At last it's 1997, the year of the comet -- Comet Hale-Bopp, that is. This celebrated visitor from the outer solar system is now emerging from conjunction with the Sun into the morning sky. Tom Polakis of Tempe, Arizona, points out that observers in Canada and northern Europe stand the best chance of picking the comet out of a dark predawn sky this week. Observers at midnorthern latitudes will have better luck toward mid-month, though some U.S. observers have already succeeded in finding the comet near the horizon in twilight. Members of the National Capital Astronomers in Washington, D.C., remind us that Hale-Bopp reaches another milestone on January 8th, when its distance from the Sun falls below 1.66 astronomical units. That's the average orbital radius of Mars and is often considered the boundary of the inner solar system. Let's hope that by the time the comet returns to the outer solar system next June, it will have delighted us all by putting on an even better show than last year's surprise Great Comet, Hyakutake. Hale-Bopp is expected to be at its best in late March and April, when it will be well placed in the evening sky.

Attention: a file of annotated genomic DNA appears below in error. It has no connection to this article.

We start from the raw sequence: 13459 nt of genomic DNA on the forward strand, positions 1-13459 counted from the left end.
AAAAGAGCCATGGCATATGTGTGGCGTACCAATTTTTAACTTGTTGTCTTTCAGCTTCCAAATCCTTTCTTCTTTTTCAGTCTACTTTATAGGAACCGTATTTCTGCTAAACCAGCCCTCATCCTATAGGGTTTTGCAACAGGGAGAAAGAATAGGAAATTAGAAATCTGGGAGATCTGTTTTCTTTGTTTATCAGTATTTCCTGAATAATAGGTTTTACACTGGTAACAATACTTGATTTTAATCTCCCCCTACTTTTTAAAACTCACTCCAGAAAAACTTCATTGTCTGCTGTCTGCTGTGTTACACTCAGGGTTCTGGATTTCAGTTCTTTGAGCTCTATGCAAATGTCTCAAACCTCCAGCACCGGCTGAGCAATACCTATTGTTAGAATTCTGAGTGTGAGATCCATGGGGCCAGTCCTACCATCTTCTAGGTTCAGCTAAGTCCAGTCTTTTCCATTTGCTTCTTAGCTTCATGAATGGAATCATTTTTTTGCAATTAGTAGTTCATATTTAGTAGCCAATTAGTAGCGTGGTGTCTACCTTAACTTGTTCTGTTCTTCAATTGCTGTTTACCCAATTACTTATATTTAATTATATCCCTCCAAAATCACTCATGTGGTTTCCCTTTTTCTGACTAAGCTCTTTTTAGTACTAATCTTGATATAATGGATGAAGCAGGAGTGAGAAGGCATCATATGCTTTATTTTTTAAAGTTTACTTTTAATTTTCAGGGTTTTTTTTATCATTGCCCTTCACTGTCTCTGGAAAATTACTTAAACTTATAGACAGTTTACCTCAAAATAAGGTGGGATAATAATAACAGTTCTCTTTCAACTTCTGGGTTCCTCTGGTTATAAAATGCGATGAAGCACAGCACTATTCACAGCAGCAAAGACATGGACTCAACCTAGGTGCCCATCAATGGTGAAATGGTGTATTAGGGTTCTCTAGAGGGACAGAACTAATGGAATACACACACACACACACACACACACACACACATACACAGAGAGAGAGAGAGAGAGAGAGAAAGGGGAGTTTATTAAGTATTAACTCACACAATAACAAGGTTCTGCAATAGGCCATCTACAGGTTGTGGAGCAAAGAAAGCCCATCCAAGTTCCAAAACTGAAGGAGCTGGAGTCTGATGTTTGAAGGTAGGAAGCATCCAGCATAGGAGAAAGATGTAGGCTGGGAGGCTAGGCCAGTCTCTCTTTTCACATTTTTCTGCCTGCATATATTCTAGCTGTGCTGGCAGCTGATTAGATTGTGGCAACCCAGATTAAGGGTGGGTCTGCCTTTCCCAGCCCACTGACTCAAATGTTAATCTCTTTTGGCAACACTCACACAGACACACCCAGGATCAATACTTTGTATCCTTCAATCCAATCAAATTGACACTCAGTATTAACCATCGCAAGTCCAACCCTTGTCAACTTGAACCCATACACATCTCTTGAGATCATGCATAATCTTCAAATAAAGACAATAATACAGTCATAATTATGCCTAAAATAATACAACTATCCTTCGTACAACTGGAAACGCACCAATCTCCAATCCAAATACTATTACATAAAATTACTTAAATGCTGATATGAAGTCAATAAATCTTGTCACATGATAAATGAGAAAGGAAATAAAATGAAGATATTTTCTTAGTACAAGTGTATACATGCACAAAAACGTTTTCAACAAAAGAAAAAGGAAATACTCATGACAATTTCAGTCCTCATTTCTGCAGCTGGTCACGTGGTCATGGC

Here are Comet Hale-Bopp's equinox 2000.0 coordinates for this week at 0 hours Universal Time:
R.A. (2000.0) Decl. --------------------- January 4 18h 47.03m +5d 30.8' 6 18 50.15 +6 02.2 8 18 53.35 +6 35.0 10 18 56.64 +7 09.3
Copyright 1996 Sky Publishing Corporation. S&T's Weekly News Bulletin is provided as a service to the astronomical community by the editors of SKY & TELESCOPE magazine. Widespread electronic distribution is encouraged as long as this paragraph is included. But the text of the bulletin and calendar may not be published in any other form without permission from Sky Publishing (contact firstname.lastname@example.org). S&T's Weekly News Bulletin and "Sky at a Glance" are available via SKY Online on the World Wide Web (http://www.skypub.com/). At present they are not available via electronic mailing list. Comet Hale-Bopp Home Page